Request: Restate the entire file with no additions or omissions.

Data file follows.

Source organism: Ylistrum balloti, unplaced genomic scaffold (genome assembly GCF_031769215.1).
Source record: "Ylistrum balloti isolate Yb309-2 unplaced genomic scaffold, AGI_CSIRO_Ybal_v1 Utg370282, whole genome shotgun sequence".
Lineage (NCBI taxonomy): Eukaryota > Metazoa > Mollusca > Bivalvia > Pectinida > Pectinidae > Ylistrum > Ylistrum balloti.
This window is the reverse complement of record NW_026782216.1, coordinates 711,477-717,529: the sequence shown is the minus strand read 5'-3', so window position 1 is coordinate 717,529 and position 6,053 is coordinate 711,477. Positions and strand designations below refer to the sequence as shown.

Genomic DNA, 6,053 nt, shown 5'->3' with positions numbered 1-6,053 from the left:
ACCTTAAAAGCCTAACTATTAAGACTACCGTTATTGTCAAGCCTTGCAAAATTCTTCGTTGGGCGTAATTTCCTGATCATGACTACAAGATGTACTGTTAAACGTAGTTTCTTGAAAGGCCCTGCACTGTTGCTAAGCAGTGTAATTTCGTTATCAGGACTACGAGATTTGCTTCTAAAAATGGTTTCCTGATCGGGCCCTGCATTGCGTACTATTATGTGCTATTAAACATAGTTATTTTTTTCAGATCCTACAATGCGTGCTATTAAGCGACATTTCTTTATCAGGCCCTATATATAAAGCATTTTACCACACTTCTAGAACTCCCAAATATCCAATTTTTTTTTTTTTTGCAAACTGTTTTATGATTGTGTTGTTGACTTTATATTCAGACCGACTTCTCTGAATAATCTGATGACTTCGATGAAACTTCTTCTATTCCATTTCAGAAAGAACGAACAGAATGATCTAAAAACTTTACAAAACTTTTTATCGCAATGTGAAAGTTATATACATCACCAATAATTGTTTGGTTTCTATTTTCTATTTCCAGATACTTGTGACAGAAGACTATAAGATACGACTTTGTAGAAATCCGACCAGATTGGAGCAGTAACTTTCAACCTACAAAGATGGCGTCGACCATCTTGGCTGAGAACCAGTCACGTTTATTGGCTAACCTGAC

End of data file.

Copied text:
Source organism: Ylistrum balloti, unplaced genomic scaffold (genome assembly GCF_031769215.1).
Source record: "Ylistrum balloti isolate Yb309-2 unplaced genomic scaffold, AGI_CSIRO_Ybal_v1 Utg370282, whole genome shotgun sequence".
Lineage (NCBI taxonomy): Eukaryota > Metazoa > Mollusca > Bivalvia > Pectinida > Pectinidae > Ylistrum > Ylistrum balloti.
This window is the reverse complement of record NW_026782216.1, coordinates 711,477-717,529: the sequence shown is the minus strand read 5'-3', so window position 1 is coordinate 717,529 and position 6,053 is coordinate 711,477. Positions and strand designations below refer to the sequence as shown.

Genomic DNA, 6,053 nt, shown 5'->3' with positions numbered 1-6,053 from the left:
ACCTTAAAAGCCTAACTATTAAGACTACCGTTATTGTCAAGCCTTGCAAAATTCTTCGTTGGGCGTAATTTCCTGATCATGACTACAAGATGTACTGTTAAACGTAGTTTCTTGAAAGGCCCTGCACTGTTGCTAAGCAGTGTAATTTCGTTATCAGGACTACGAGATTTGCTTCTAAAAATGGTTTCCTGATCGGGCCCTGCATTGCGTACTATTATGTGCTATTAAACATAGTTATTTTTTTCAGATCCTACAATGCGTGCTATTAAGCGACATTTCTTTATCAGGCCCTATATATAAAGCATTTTACCACACTTCTAGAACTCCCAAATATCCAATTTTTTTTTTTTTTGCAAACTGTTTTATGATTGTGTTGTTGACTTTATATTCAGACCGACTTCTCTGAATAATCTGATGACTTCGATGAAACTTCTTCTATTCCATTTCAGAAAGAACGAACAGAATGATCTAAAAACTTTACAAAACTTTTTATCGCAATGTGAAAGTTATATACATCACCAATAATTGTTTGGTTTCTATTTTCTATTTCCAGATACTTGTGACAGAAGACTATAAGATACGACTTTGTAGAAATCCGACCAGATTGGAGCAGTAACTTTCAACCTACAAAGATGGCGTCGACCATCTTGGCTGAGAACCAGTCACGTTTATTGGCTAACCTGAC